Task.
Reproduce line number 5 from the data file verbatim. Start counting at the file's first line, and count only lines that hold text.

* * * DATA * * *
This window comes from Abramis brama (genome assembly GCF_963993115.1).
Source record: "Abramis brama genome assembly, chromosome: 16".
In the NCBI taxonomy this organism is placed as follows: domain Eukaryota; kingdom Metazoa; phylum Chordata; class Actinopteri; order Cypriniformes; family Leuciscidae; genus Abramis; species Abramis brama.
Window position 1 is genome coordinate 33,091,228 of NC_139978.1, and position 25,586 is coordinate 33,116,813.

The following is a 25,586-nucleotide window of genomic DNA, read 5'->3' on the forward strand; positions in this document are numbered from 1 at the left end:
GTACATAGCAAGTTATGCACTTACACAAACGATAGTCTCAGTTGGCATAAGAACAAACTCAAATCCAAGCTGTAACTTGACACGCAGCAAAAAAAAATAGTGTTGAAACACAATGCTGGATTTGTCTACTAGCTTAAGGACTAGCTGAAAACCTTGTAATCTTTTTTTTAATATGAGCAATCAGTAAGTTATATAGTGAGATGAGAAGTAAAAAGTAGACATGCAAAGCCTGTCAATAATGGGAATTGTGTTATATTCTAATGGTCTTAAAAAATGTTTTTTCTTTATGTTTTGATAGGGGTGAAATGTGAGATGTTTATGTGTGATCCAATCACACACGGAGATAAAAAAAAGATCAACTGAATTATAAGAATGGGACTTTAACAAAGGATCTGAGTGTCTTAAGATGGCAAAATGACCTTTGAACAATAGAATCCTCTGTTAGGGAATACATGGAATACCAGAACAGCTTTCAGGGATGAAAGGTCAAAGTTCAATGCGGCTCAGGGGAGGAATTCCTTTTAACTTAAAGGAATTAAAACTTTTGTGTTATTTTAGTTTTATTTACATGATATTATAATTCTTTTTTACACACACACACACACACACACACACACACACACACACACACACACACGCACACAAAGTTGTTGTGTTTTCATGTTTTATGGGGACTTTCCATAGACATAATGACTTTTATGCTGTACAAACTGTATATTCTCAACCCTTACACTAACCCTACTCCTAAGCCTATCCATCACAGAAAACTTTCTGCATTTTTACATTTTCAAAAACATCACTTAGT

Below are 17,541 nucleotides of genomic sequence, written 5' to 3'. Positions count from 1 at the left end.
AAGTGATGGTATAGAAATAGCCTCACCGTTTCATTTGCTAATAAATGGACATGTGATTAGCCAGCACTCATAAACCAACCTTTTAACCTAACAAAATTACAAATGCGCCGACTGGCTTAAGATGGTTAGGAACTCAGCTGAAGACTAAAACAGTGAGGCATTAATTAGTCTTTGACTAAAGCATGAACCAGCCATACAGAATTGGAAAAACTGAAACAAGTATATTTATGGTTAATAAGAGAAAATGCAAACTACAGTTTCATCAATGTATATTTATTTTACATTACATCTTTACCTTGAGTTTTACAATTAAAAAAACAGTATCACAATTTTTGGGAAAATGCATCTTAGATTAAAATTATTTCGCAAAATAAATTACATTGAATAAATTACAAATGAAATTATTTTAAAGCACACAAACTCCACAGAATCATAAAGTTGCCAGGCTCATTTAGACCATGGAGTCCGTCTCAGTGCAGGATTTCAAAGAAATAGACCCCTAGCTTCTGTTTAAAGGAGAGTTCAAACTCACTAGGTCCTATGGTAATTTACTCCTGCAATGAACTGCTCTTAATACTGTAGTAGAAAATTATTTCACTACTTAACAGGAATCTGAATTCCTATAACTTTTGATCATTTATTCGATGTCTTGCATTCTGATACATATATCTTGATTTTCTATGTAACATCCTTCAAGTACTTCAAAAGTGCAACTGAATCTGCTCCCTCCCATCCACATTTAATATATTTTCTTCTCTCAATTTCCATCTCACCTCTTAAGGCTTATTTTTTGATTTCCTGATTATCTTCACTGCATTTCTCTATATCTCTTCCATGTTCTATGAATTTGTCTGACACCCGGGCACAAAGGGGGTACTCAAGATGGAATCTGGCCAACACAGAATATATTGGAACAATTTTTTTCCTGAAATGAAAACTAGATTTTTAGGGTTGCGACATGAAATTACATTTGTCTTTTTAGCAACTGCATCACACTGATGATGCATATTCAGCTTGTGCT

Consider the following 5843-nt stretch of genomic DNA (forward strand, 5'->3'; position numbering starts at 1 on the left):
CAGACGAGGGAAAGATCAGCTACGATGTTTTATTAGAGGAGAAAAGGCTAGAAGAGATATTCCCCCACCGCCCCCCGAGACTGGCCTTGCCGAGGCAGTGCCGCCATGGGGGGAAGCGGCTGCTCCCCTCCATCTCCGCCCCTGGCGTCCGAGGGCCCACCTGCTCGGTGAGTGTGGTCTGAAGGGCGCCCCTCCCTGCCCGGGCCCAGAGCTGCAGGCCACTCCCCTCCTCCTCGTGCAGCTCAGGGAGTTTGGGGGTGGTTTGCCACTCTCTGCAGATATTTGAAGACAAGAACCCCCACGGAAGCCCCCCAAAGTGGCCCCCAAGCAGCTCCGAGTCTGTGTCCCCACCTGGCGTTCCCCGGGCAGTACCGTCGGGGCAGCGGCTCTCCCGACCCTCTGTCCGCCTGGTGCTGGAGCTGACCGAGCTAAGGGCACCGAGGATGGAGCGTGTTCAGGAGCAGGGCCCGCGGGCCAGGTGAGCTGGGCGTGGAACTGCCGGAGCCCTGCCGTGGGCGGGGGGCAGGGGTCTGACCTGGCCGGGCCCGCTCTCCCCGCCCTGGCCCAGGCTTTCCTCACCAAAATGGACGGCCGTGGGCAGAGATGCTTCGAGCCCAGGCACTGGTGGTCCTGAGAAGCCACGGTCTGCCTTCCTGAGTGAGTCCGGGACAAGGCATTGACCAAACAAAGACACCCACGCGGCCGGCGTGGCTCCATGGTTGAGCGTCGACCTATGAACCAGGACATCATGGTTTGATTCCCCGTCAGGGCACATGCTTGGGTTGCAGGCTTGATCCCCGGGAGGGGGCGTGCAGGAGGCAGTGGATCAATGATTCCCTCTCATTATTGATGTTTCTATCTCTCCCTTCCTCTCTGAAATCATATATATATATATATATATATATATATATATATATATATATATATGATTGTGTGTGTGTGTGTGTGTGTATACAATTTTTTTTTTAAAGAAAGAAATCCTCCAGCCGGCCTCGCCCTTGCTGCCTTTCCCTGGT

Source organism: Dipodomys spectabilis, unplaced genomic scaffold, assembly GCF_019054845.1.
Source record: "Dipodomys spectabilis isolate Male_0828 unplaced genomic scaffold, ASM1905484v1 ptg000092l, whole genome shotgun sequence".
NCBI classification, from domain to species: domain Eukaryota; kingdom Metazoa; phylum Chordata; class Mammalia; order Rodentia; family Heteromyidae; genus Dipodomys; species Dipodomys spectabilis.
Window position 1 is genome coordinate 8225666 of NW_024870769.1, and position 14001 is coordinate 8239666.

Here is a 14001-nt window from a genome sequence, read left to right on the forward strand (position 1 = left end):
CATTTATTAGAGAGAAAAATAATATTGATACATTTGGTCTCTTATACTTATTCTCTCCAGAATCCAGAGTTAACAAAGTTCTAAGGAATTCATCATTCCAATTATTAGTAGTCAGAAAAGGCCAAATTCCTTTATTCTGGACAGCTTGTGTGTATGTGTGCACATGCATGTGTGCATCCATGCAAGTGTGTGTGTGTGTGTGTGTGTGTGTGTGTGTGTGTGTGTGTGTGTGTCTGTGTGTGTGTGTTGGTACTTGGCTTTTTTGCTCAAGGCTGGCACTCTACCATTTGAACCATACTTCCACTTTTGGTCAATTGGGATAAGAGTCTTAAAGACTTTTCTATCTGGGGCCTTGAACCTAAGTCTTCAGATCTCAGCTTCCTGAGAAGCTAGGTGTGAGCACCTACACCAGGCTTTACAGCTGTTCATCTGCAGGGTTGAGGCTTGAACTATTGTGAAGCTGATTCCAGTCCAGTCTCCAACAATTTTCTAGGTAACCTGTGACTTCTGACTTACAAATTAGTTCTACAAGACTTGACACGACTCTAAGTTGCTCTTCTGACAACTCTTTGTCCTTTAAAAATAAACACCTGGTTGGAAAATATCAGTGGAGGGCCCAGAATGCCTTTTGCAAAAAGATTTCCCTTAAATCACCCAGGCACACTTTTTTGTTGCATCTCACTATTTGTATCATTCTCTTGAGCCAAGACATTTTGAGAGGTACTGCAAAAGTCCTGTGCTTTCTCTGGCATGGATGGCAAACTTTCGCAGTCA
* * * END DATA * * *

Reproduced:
The following is a 25,586-nucleotide window of genomic DNA, read 5'->3' on the forward strand; positions in this document are numbered from 1 at the left end: